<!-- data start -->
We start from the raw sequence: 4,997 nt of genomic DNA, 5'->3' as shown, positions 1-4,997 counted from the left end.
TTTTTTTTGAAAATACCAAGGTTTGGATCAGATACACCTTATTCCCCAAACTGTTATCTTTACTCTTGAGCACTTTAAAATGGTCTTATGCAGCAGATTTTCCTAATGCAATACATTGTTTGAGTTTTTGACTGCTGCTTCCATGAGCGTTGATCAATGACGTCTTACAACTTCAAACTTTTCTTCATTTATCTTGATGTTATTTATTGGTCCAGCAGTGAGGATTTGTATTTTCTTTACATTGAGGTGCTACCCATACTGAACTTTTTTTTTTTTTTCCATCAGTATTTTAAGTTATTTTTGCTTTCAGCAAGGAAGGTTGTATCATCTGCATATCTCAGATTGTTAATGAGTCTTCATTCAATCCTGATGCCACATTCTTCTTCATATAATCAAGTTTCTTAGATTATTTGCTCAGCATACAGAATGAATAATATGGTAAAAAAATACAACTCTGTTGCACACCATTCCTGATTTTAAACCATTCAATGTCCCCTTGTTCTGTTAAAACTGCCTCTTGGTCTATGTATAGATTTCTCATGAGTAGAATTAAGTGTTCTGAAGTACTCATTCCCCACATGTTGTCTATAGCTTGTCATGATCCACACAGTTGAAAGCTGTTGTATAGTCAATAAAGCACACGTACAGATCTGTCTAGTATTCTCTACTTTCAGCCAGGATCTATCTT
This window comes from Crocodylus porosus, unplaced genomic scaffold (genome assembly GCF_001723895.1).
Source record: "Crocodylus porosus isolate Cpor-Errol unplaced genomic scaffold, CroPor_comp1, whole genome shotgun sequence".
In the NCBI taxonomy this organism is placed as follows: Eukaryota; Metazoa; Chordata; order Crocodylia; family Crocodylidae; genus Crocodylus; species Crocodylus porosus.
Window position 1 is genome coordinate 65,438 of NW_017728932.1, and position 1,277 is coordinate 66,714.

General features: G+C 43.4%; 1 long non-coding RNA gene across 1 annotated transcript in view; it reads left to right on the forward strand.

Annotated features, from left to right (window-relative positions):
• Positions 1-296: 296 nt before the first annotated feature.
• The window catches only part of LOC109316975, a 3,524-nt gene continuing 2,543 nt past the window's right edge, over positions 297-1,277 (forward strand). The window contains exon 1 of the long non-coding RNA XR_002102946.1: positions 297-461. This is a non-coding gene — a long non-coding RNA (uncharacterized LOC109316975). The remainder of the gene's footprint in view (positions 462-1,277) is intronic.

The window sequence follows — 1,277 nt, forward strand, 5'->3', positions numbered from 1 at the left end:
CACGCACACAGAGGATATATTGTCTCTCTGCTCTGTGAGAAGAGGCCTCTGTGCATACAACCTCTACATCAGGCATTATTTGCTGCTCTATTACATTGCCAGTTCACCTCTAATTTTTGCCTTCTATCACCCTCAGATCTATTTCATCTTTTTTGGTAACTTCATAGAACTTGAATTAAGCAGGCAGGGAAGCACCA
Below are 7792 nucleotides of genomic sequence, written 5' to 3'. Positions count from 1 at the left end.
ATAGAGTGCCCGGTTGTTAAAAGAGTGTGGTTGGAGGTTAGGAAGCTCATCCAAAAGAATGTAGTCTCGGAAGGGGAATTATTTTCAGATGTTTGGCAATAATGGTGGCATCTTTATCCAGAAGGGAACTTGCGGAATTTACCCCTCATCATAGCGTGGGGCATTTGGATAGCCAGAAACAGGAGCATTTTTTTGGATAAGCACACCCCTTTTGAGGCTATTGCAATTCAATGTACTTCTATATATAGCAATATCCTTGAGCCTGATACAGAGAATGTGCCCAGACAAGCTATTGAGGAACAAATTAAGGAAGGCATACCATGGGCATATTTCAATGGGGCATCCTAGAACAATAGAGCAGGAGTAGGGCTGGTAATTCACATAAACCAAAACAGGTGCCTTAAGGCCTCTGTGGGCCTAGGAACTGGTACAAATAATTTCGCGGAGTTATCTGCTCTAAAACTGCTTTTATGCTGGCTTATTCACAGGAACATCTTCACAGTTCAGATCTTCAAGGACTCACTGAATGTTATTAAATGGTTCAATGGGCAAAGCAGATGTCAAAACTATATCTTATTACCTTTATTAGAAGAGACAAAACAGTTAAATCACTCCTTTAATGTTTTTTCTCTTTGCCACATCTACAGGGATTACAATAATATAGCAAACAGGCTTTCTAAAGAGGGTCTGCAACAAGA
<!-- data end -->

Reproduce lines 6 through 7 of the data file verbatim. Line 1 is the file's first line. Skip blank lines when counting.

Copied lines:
Window position 1 is genome coordinate 65,438 of NW_017728932.1, and position 1,277 is coordinate 66,714.

General features: G+C 43.4%; 1 long non-coding RNA gene across 1 annotated transcript in view; it reads left to right on the forward strand.